This systematic review aims to evaluate the therapeutic effects of yoga therapy using an evidence-based approach and investigates the relationship between yoga and the meridian energies based on all available clinical studies in Korea. Sixteen electronic databases will be searched from the inception of the study until January 2016. All clinical evidences that evaluate any type of yoga and any type of control in individuals with any type of condition will be eligible.
BACKGROUND: The demand for clinically efficacious, safe, patient acceptable, and cost-effective forms of treatment for mental illness is growing. Several studies have demonstrated benefit from yoga in specific psychiatric symptoms and a general sense of well-being. OBJECTIVE: To systematically examine the evidence for efficacy of yoga in the treatment of selected major psychiatric disorders.
BACKGROUND: Despite the extensive literature assessing associations between religiosity/spirituality and health, few studies have investigated the clinical applicability of this evidence. The purpose of this paper was to assess the impact of religious/spiritual interventions (RSI) through randomized clinical trials (RCTs). METHOD: A systematic review was performed in the following databases: PubMed, Scopus, Web of Science, PsycINFO, Cochrane Collaboration, Embase and SciELO.
Previous evidence for the treatment of obsessive-compulsive disorder (OCD) has been derived principally from randomized controlled trials. As such, evidence about the treatment of OCD has unilaterally flowed from researchers to clinicians. Despite often having decades of experience treating OCD, clinicians' feedback on their clinical observations in using these treatments has not been solicited.
OBJECTIVE: The goal of this study was to assess the quality of reporting of statistical methods in randomized clinical trials (RCTs), including identification of primary analyses, missing data accommodation, and multiplicity adjustment, in studies of nonpharmacologic, noninterventional pain treatments (e.g., physical therapy, cognitive behavioral therapy, acupuncture, and massage). STUDY DESIGN: Systematic review of 101 articles reporting RCTs of pain treatments that were published between January 2006 and June 2013 in the European Journal of Pain, the Journal of Pain, and Pain.
OBJECTIVES: We conducted a systematic review that aimed to document and describe how (1) expectation of benefit from treatment (response expectancies) were measured and reported in acupuncture trials, and (2) examine any effect on outcomes. DESIGN: We searched MEDLINE, EMBASE, AMED, CIHAHL, CENTRAL and Science and Technology Proceedings up to November 2007 for randomised (RCT) and quasi-randomised (CCT) controlled trials and prospective controlled cohorts of acupuncture as treatment for a medical or psychological condition in adults. An update citation search was conducted in April 2010.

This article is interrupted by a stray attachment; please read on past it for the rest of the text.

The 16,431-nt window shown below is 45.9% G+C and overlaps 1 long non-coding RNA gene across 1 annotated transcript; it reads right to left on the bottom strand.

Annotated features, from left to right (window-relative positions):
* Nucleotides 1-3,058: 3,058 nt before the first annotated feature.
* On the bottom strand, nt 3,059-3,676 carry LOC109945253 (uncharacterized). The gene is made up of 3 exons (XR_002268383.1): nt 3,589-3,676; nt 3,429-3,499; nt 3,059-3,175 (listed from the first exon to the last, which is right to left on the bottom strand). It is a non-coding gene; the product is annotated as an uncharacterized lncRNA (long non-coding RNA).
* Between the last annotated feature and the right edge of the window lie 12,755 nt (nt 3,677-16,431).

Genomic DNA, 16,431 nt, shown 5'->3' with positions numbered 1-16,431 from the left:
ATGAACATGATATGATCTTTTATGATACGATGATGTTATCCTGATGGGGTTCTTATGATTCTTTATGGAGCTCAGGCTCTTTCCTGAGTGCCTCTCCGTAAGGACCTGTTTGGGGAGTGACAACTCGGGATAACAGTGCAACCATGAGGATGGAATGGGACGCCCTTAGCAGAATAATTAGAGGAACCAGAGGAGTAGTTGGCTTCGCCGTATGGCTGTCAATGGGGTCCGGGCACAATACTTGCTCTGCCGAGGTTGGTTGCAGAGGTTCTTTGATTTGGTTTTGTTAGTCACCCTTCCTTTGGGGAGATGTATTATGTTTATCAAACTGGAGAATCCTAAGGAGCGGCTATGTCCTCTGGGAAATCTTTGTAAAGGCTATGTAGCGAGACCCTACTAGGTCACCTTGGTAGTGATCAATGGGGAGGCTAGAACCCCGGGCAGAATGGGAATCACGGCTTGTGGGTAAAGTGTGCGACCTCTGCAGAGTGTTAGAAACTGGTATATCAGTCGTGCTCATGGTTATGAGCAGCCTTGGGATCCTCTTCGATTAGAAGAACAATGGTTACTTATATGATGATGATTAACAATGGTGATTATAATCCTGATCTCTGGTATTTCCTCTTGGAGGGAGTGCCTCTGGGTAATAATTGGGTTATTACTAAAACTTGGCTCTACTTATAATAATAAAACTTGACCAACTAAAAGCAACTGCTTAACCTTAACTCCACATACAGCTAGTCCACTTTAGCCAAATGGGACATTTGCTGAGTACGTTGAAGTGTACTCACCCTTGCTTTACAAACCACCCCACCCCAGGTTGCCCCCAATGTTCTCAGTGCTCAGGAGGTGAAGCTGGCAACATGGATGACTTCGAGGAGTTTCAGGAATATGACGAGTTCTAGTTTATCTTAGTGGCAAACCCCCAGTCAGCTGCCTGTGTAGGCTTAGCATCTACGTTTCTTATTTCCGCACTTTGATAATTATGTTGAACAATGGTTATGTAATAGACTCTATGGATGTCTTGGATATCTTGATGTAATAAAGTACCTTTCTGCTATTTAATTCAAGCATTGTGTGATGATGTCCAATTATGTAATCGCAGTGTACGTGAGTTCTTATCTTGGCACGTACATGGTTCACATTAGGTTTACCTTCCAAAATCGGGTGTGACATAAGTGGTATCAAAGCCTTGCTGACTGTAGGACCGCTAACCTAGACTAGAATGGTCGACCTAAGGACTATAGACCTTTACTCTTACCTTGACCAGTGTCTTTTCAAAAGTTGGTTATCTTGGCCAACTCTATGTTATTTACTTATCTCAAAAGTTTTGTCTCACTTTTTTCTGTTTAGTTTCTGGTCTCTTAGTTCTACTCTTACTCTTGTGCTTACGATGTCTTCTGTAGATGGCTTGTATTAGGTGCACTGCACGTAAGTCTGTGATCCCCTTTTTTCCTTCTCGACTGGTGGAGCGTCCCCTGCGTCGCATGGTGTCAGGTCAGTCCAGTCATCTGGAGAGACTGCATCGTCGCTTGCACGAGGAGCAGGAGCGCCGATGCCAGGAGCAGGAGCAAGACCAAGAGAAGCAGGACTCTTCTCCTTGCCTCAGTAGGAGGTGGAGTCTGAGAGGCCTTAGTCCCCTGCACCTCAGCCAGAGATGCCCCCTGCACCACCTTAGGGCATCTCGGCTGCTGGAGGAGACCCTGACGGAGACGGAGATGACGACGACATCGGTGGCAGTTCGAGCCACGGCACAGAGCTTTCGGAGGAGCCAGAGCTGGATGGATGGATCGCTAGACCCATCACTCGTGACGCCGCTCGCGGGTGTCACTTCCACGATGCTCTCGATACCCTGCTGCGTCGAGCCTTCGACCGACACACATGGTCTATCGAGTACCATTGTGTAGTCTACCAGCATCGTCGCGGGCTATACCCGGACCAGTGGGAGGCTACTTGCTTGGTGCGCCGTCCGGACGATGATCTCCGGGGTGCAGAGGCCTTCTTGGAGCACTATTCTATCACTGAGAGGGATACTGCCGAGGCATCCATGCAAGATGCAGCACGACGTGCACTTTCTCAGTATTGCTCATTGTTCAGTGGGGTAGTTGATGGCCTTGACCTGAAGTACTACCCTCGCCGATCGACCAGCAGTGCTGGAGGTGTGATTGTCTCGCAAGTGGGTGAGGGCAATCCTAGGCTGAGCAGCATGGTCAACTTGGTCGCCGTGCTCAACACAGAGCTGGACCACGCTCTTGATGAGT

This protocol is intended primarily for Ayurveda doctors who wish to take up systematic reviews along with an expert who has experience in doing such reviews. We have structured this protocol by incorporating the principles of patient treatment in Ayurveda, within the Cochrane framework, using Vitiligo as a model. The treatment section provides a comprehensive list of classical medicines used in the treatment of the disease. This will help in increasing the search terms.
The potential of Ayurvedic philosophy and medicines needs to be recognized and converted into real life treatment paradigm. This article describes a comprehensive therapeutic approach used in Ayurveda and modern medicine to treat arthritis. We present concise summary of various controlled drug trials carried out by us to validate standardized Ayurvedic drugs using modern medicine protocol to treat Rheumatoid Arthritis and Osteoarthritis knees. Several of the latter are published.
The International Journal of Biochemistry & Cell Biology
The study of epigenetics is providing novel insights about the functional and developmental complexity of the nervous system. In neuropathology, therapies aimed at correcting epigenetic dysregulation have been extensively documented in a large variety of models for neurodegenerative, neurodevelopmental and psychiatric disorders.
PURPOSE: To examine perceptions of phase-I human immunodeficiency virus (HIV) vaccine trial participation among African-Americans and Hispanics in San Francisco, California. DESIGN: Qualitative, semistructured interviews. SETTING: San Francisco Department of Health. PARTICIPANTS: Thirty-six African-American and Hispanic men and women, 18 to 50 years of age, residing in the San Francisco Bay Area. METHOD: Purposive sampling using advertisements, community-based organization rosters, and snowball referrals. Thematic analysis of transcripts identified salient themes and patterns.